Create a Flower Arrangement With Roses and Foliage From the Garden

9 Materials
1 Hour

Bring some flowers in from the garden to enjoy in a spring arrangement and/or to celebrate Mother’s Day.

To create this arrangement I started with a garden urn I had. It’s not watertight, so I placed a plastic container inside the urn and secured it with waterproof floral tape. A piece of chicken wire makes for easy flower arranging to support the stems and is an eco-friendly alternative to wet floral foam as it is reusable. You can see this piece of chicken wire has been used many times by the rust on the wire.

Chicken wire is easy to cut with pliers. You’ll want to cut a piece larger and wider than the opening of your container and bend it to fit inside your container. Use some waterproof floral tape to attach it to your container if needed. You can find chicken wire at garden centers, craft stores or online.

Privet blooms in early May here in North Carolina. I cut some branches to add to the urn for an arrangement and added some sprigs of boxwood cut from the shrubs for a foundation for the roses.

Once you have your greenery in place, you're ready to add your roses or flowers.

A tip about woody stems:

Privet has a woody stem. Some people crush woody stems to help them ‘drink’, but this can cause bacteria to grow; instead use a vegetable peeler to remove 3 – 4 inches of the outer bark to help woody foliage ‘drink’ and stay fresh longer.

I always add some floral preservative to my vase water to help prolong the life of my flowers and usually pick up a couple of extra packets at the grocery store to have on hand whenever I buy flowers. As I haven’t been shopping for flowers lately, here’s an easy recipe you can make to help prolong the life of your flowers using items you probably have in your pantry: Apple Cider Vinegar & Sugar!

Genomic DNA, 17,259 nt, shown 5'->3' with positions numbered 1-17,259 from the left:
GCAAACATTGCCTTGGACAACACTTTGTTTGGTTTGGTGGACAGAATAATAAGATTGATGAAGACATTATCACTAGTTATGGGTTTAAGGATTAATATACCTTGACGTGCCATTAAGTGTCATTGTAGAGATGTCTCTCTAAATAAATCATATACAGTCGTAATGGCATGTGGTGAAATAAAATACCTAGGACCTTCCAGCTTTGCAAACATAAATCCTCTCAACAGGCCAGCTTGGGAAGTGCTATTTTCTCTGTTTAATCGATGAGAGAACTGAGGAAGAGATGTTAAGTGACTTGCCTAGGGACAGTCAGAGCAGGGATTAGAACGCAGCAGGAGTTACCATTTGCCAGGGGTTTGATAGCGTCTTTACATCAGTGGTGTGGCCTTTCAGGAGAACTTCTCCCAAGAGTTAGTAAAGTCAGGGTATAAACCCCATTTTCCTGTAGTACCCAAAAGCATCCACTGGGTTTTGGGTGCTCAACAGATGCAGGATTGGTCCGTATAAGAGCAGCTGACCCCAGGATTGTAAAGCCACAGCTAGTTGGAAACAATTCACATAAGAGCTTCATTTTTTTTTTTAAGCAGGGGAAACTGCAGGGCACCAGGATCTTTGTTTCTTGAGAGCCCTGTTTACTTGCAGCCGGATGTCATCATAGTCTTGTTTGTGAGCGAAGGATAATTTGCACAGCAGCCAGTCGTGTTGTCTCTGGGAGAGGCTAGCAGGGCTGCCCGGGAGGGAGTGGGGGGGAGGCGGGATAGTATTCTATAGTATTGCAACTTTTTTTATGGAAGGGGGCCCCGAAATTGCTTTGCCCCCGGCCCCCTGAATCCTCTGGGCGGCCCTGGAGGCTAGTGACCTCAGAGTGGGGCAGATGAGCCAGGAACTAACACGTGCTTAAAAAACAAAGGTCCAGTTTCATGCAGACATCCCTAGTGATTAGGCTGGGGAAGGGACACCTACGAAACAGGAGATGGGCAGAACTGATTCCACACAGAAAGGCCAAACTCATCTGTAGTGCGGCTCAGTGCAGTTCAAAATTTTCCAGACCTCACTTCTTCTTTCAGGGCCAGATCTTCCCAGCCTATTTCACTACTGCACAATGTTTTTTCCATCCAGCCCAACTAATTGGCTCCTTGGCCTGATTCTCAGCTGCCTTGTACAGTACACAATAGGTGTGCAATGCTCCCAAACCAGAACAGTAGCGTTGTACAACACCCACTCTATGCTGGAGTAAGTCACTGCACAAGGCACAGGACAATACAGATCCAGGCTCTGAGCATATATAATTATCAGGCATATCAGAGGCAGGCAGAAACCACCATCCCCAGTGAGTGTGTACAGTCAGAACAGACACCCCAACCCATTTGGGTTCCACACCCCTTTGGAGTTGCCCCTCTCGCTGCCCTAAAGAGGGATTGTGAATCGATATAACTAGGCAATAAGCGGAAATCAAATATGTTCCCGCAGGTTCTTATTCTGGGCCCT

Add a teaspoon of ACV and a teaspoon of regular sugar to your vase water. The vinegar helps kill the bacteria and the sugar provides food for flowers. It doesn’t have to be raw or unfiltered apple cider vinegar, any apple cider vinegar will work. 

I cut some Knock-Out Roses that have been blooming their hearts out for several weeks now. This Double Red Knock Out is shockingly bright to the point of requiring sunglasses when you look at it. :)

I also cut some Double Pink Knock Out Roses to add to the arrangement. Learn how to certify your garden and create a wildlife habitat in your backyard, HERE, it's easier than you might think!

Popcorn Drift Rose were added next. They're easy to grow and start out yellow and fade to creamy white, reminiscent of buttery popcorn. Drift Roses are comparable to the family of Knock Out Roses in disease resistance and are low-maintenance, but smaller in size so ideal for small gardens or containers.

Lastly, I added some Earth Angel Roses. Earth Angel Rose is a fragrant old-fashioned rose with blooms varying in color from white to soft pink.

Here's the finished arrangement. I already had the urn, floral tape and chicken wire, so this arrangement only cost me my time and took about 30 minutes to come together once all the flowers and greenery were cut.

More tips to prolong the life of your flowers:

  • Cut your floral and foliage stems at a 45 degree angle for maximum water uptake.
  • Remove any leaves that would be below the water line that will cause bacteria to grow.
  • If cutting flowers and foliage from the garden, cut stems in the morning when they’re hydrated and not water stressed from the heat.
  • Change the vase water every other day if possible to prolong the life of your flowers.

More photos and details at the blog link below!

Suggested materials:

  • Greenery  (shrubs / garden)
  • Roses  (garden)
  • Vegetable peeler  (had / grocery store)
See all materials

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Want more details about this and other DIY projects? Check out my blog post!


Have a question about this project?

2 questions
  • Mersh
    on May 12, 2020

    What is good to keep mice always

  • Theresa Patrick
    on May 28, 2020

    I didn't know, or maybe remember privet having those blooms. Are they sweet smelling? I think that's what we had as a kid that I thought was honeysuckle. Been looking for it for yrs. If is sweet smelling, do you know the variety? Please let me know. Thanks. ☺

    • Theresa Patrick
      on May 29, 2020

      Whatever we had wasn't invasive, but sure looks similar. I'll have to do some research. You do have a beautiful property. You are blessed. Thanks so much.

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